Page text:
In katas we can see two ways of using the Tsuki:

  • Oi Tsuki: it is the direct blow to the face (Jodan) or the chest (Chudan) with the fast movement of the feet, without tilting the upper part of the body forward.
  • Gyaku Tsuki: it is to hit in an inverted way, with a direct attack with the fist, using the arm that is on the opposite side of the foot in a forward position.

Basic Karate Requirements & Techniques

The following karate requirements and techniques are the base of the system and when they are put together we have the essence of the art seen in Katas. These Techniques can have a unique way in each style but the base is the same because the outcome is the same.

Karate Training

Karate training is divided into the following three categories: Kihon, Kata, and Kumite.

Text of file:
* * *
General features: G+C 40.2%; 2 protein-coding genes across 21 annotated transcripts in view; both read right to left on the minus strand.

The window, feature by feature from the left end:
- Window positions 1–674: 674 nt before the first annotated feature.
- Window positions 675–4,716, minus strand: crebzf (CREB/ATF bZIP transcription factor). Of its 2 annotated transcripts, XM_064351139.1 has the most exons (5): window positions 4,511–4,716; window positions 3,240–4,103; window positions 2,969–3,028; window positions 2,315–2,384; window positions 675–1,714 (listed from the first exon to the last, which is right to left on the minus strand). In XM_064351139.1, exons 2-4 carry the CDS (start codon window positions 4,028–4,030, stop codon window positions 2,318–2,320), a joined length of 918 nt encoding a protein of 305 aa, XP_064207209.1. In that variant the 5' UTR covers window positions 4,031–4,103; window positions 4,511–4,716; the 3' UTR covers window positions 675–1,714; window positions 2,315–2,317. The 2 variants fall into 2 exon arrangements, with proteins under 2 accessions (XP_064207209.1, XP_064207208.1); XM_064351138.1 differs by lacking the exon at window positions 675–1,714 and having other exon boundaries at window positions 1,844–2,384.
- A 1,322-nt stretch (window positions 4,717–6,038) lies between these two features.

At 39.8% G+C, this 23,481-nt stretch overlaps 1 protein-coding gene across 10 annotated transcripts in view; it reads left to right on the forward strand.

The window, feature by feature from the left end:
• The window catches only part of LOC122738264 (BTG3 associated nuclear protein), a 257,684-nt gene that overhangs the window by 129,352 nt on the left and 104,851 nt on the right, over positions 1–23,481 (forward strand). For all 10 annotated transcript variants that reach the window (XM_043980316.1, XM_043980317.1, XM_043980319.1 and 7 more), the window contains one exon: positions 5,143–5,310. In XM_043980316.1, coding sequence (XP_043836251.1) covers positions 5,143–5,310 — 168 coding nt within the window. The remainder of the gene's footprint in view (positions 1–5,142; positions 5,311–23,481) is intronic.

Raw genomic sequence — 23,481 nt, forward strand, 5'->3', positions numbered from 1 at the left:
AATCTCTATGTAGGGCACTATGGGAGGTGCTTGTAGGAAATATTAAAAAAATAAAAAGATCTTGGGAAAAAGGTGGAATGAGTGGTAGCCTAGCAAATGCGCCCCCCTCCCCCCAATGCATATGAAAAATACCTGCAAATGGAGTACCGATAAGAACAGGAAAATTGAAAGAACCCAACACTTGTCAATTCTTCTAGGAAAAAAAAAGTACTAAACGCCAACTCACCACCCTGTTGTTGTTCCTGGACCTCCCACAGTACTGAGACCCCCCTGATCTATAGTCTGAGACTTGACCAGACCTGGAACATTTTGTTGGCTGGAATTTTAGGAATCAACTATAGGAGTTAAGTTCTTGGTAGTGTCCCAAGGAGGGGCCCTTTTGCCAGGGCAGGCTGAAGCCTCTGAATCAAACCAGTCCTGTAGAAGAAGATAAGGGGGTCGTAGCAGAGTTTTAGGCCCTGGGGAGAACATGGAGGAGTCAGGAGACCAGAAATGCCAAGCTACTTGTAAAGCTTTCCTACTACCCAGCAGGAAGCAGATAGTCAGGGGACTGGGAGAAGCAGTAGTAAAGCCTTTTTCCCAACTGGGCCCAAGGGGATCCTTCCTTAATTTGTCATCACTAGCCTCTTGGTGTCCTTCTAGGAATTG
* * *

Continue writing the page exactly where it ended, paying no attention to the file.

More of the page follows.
• Kihon is considered the base. In Kihon, the basic techniques that will later be necessary for the execution of more complex techniques are practiced. A good level of control in Kihon forms the foundation of every Karateka. A Karateka without deep knowledge of Kihon is like a swimmer who has never touched water.
  • Kata is the rhythmic performance of various techniques in the sequence. It is considered an imaginary battle against various opponents. With Kata, coordination and visual thinking are especially encouraged.
  • Kumite is an exercise with a partner. Kumite is the real practice of attack and counter-attack. Practitioners use offensive and defensive techniques in coordination, use kicks and punches, train how to move, how to hit, how to react, to develop speed and precision.

The three categories of Kihon, Kata, and Kumite are conditioned by each other. A good Karateka always trains the three categories together, no matter what level or belt he has. Without Kihon, Kata is impossible. And without Kata and Kihon, Kumite is impossible. That is why we try to maintain a good balance between the three categories.